4 of 4: Putah Creek Nature Park--for wildlife and humans
When water enters Putah Creek Nature Park, it enters a deep old gravel pit, slows down, and warms up due to the lack of movement and shade. Just as a warm soda has fewer bubbles than a cool soda, warm water has less oxygen. Warm water is less productive for native wildlife, in part because the bubbles—or dissolved oxygen which fish and insects breathe—are critical to their survival.
The excessively wide and deep form of the channel is a double-whammy for water temperature. The width increases exposure to the sun, while the depth decreases flow velocity so the water stays in the warm pool for a longer time.
The narrowed, shallower channel created by the Realignment Project will increase flow, thus increasing bubbles and dissolved oxygen and reduce warming time. The narrowed channel will allow a full canopy of trees to branch out over the channel, fully shading the water to limit solar warm up.
The narrowed channel will also help move gravels downstream from Putah Creek’s confluence with Dry Creek. Dry Creek is furthest downstream tributary to Putah Creek, and a critical source of gravel for the creek since nearly all other gravel sources are trapped behind dams.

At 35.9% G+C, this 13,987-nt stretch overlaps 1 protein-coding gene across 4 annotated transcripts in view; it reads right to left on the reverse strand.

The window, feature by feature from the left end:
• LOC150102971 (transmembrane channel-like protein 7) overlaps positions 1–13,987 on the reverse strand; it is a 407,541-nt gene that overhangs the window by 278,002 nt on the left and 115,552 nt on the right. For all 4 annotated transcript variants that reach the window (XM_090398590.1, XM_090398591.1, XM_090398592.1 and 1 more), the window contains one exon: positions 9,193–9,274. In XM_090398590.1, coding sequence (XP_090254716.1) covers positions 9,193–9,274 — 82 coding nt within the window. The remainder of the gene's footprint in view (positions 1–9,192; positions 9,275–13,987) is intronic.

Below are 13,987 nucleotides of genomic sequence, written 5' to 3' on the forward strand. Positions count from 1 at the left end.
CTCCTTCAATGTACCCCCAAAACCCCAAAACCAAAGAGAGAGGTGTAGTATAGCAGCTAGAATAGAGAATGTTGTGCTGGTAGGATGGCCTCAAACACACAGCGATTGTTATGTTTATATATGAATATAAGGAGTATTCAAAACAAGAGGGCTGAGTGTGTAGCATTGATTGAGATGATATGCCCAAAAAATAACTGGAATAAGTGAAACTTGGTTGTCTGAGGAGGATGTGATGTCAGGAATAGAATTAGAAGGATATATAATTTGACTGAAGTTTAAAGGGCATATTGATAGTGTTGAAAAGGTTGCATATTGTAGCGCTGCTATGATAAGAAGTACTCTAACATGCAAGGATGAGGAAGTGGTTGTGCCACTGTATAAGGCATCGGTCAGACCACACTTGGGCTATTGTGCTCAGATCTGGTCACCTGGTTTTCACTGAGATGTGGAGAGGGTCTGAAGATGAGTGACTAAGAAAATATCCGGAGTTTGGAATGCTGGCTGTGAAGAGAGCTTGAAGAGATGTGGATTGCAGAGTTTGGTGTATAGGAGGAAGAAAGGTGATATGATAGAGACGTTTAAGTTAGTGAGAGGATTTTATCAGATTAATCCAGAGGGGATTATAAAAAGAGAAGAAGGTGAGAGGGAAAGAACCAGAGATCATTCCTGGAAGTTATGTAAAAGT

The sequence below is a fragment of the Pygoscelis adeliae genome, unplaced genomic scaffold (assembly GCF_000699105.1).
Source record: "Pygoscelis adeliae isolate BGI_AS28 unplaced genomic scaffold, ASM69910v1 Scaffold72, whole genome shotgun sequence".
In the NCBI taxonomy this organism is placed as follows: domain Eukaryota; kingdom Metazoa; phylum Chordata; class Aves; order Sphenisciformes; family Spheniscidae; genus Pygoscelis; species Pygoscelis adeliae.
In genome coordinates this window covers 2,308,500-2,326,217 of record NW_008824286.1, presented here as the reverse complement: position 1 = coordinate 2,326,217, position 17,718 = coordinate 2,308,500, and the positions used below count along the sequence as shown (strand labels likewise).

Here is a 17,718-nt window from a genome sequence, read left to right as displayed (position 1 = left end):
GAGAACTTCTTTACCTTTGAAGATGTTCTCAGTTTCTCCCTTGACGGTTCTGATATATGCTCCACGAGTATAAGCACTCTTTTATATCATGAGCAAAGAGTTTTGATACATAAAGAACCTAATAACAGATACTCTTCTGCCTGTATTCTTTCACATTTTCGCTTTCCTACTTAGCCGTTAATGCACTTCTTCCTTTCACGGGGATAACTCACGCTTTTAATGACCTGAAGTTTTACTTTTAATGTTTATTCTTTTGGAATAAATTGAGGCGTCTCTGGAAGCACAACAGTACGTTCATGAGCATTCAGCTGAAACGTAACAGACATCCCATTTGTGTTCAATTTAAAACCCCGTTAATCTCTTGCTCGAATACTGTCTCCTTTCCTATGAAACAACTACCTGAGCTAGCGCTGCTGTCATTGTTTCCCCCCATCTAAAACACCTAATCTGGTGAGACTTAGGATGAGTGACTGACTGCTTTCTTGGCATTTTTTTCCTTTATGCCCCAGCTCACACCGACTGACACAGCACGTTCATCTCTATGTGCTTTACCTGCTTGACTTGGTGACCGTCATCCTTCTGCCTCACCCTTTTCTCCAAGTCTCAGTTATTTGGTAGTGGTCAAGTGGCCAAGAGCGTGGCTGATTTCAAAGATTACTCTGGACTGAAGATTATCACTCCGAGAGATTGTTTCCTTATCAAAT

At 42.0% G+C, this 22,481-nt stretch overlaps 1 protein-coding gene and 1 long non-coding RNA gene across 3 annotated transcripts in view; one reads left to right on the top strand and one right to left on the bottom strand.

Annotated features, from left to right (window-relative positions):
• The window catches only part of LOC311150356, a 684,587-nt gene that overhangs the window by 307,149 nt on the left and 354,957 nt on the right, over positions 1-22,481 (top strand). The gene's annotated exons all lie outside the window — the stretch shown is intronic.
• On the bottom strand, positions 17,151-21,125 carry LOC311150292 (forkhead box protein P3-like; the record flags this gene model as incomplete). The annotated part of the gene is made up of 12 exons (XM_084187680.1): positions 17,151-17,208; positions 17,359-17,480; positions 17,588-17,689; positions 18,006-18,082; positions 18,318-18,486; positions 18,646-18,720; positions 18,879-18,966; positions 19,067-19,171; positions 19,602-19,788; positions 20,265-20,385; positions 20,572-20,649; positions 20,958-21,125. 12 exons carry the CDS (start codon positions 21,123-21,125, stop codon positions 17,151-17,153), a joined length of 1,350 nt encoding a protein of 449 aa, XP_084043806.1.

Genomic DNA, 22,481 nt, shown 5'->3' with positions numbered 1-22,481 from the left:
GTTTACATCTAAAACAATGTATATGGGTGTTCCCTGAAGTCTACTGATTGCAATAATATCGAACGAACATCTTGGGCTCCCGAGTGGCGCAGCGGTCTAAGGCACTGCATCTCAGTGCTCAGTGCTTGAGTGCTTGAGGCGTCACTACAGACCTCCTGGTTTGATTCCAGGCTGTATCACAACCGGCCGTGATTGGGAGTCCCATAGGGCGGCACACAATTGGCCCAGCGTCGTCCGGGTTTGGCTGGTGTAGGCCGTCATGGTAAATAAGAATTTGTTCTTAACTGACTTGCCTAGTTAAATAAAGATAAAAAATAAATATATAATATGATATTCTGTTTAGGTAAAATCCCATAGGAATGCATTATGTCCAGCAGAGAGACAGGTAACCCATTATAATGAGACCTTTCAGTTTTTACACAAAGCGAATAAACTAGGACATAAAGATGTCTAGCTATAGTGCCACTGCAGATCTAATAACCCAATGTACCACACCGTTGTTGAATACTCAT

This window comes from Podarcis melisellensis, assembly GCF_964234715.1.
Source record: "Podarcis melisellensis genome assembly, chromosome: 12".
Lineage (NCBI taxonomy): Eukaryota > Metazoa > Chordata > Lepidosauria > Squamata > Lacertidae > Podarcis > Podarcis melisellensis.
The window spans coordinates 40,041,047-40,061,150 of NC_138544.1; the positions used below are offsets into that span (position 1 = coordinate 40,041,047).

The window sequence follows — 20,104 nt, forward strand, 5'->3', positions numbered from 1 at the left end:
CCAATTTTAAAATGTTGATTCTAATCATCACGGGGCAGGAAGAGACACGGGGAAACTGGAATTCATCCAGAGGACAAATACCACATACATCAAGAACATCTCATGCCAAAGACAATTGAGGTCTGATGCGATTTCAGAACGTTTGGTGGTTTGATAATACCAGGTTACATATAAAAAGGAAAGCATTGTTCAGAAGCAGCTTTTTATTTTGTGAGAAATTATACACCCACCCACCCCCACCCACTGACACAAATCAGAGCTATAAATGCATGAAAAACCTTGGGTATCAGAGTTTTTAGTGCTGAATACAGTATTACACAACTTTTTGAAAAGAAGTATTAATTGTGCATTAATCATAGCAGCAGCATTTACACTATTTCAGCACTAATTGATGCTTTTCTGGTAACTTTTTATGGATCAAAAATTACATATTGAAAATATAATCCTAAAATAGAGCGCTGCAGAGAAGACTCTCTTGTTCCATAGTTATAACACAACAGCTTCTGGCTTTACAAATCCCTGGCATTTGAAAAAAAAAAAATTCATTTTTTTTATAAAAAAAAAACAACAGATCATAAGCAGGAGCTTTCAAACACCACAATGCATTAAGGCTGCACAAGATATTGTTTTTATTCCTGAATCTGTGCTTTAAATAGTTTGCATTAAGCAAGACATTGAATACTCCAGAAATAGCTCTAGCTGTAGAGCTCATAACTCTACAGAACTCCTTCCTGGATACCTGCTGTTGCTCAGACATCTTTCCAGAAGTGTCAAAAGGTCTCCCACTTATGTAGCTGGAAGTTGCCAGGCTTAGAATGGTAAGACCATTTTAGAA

The influx of gravel will provide places for native aquatic insects to reproduce, and will provide spawning habitat for fish, including salmon. This project will help ensure the gravels make it downstream to areas they can be utilized by fish and insects
Once the project is complete, it will also provide more habitat for native fish. Fish need places to hide, feed, and spawn. The project will install rock structures, called weirs, and walnut root wads in the channel to help create habitat where fish can hide, and help diversify the under-water structure available to aquatic wildlife.
Local residents and visitors will also benefit from the project. The project includes 2,400 feet of 10-foot-wide nature trail on the north bank. The paved trail will allow bikes, pedestrians, and emergency access by authorized personnel. Additional foot trails along the newly created banks will be accessible during low-flow months. The south bank will have a gravel walking trail from the Car Bridge to the Interstate 505 bridge.
The long term vision is to have an additional pedestrian bridge downstream of the existing pedestrian bridge, making a loop trail through the park. There is currently no funding for an additional bridge, but the trails on both the north and south bank provide the first elements of making this vision a reality.
Major project funders include California Natural Resources Agency: River Parkways program via propositions 50 and 84 (clean water and parks bonds).